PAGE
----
Sashimi … Sushi With A Difference
Sashimi … Sushi With A Difference
Many people who think they know everything there is to know about Japanese cuisine often make this mistake: they confuse sushi with sashimi. There are definite and distinct differences between the two, but westerners who have enjoyed a meal or two in a Japanese restaurant frequently believe they are “two peas in a pod” … a couple of variations of a single theme.
That is simply not true. Sushi is generally presented in a seaweed roll with a dipping sauce (usually made of soy sauce and wasabi). It is delicious and wildly popular in Japan and just about everywhere else on the planet. But … it is not sashimi. In fact, sushi can be served four ways (always in a rolled-up presentation) and is often cooked, not raw. Sushi embodies lots of different foods – semi-cooked fish and seafood … vegetables … even tempura (fried foods preparations) … and, of course, raw or uncooked fish.
Sashimi stands alone and apart from sushi. By definition, sashimi is very fresh, raw seafood that has been sliced into thin pieces and served on a plate with a dipping sauce made of soy sauce with wasabi paste or other condiments, such as fresh, grated ginger.
The literal translation of the Japanese word “sashimi” is this: “pierced body.” Many in Japan believe the term is derived from the practice of sticking the fish’s tail and fin on to the plate of food so that the diner could identify his or her selection. It’s a simple idea and there is probably some truth to it.
How To Cut Fish For Sashimi
Sashimi Is Japan’s Finest Cuisine
There is no doubt that sushi is better known to gourmets around the world and is much more in demand in restaurants, as well. However, knowledgeable Japanese diners and food experts believe that sashimi is the finest dish in Japanese cuisine. As such, it is highly coveted and appreciated even by ordinary citizens in every city, town and hamlet in Japan.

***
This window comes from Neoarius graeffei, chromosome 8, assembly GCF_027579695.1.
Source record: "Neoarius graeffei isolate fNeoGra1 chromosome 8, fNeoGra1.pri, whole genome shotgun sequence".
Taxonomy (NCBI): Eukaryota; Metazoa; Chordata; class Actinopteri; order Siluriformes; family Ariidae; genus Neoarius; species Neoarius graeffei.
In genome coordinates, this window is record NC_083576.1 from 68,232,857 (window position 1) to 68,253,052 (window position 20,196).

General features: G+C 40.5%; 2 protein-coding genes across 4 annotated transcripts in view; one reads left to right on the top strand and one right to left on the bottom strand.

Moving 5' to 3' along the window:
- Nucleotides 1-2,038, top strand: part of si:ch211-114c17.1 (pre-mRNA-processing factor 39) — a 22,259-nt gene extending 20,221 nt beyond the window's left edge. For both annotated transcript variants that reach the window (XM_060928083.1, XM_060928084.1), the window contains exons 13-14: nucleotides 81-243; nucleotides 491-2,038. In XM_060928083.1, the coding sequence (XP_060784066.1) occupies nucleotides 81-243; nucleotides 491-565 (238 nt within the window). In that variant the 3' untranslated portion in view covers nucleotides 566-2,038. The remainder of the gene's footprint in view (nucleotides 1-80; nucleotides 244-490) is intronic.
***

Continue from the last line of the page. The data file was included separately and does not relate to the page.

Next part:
In fact, sashimi is a somewhat versatile dish. It can be served as the proper first course of a formal meal; something that is likely to take place in the country’s finest homes. Or … it can be presented as a main course, served with a warming bowl of miso and a second bowl of cooked rice. To the Japanese palate, such a meal constitutes a feast.
Whether sashimi is served as the first course in a gourmet meal or it is offered as the main course in a less elaborate setting, one thing is certain: it always comes to the table in the same way: the raw fish is placed over a garnish, generally Asian white radish (known as daikon) that has been shredded into long thin strands and is accompanied by a single green perilla leaf.
That remarkably stunning presentation makes sashimi the special food that it is to the Japanese … and to westerners who have discovered it and now find it even more satisfying than sushi. Importantly, there are many, many raw foods that are used in sashimi presentations. They are all quite delicious.
Of course, many westerners still remain a bit skittish about eating raw fish, but those who have sampled sashimi’s fresh, delicate flavors know that it is a gourmet treat that needs to be savored and appreciated.
Sashimi As The Main Course
All of these foods are available in sashimi dishes. The list of foods that end up on a plate as sashimi is surprisingly large. Then again, the Japanese people consider it to be their ultimate and finest cuisine. Here are the food items you may be able to order if you elect to try sashimi the next time you patronize a Japanese restaurant.
You can select any of the following food items: salmon (sake) is not traditionally a Japanese food fish, but it has grown in popularity in recent years. There is also squid (ake) … cooked shrimp (ebi) … tuna (maguro) … mackerel (saba) … horse mackerel (aji) … octopus (tako) … fatty tuna (toro) … yellowtail (hamachi) … and scallop (hotate-gai).
How To Eat Sashimi
It’s important to know-before-you-go to a restaurant serving sashimi that octopus is almost always cooked while just about every other type of seafood is served raw. There is also a vegetarian sashimi that is made out of bean curd skin and sashimi dishes comprised of the meat of a horse or a chicken. Yes … a horse. Horse meat is popular in Japan and, interestingly enough, chicken is a delicacy that can be hard-to-get.
Now, before you make a face and promise yourself that you will never – NEVER – taste a sashimi dish, give it a second thought. Remember: in Japan, sashimi is considered to be the top of the food chain – the very finest dish in that country’s excellent cuisine.
So, don’t say no … say maybe. And then … plan to try a sashimi dish the next time to dine in a Japanese restaurant. Who knows … you may actually like it.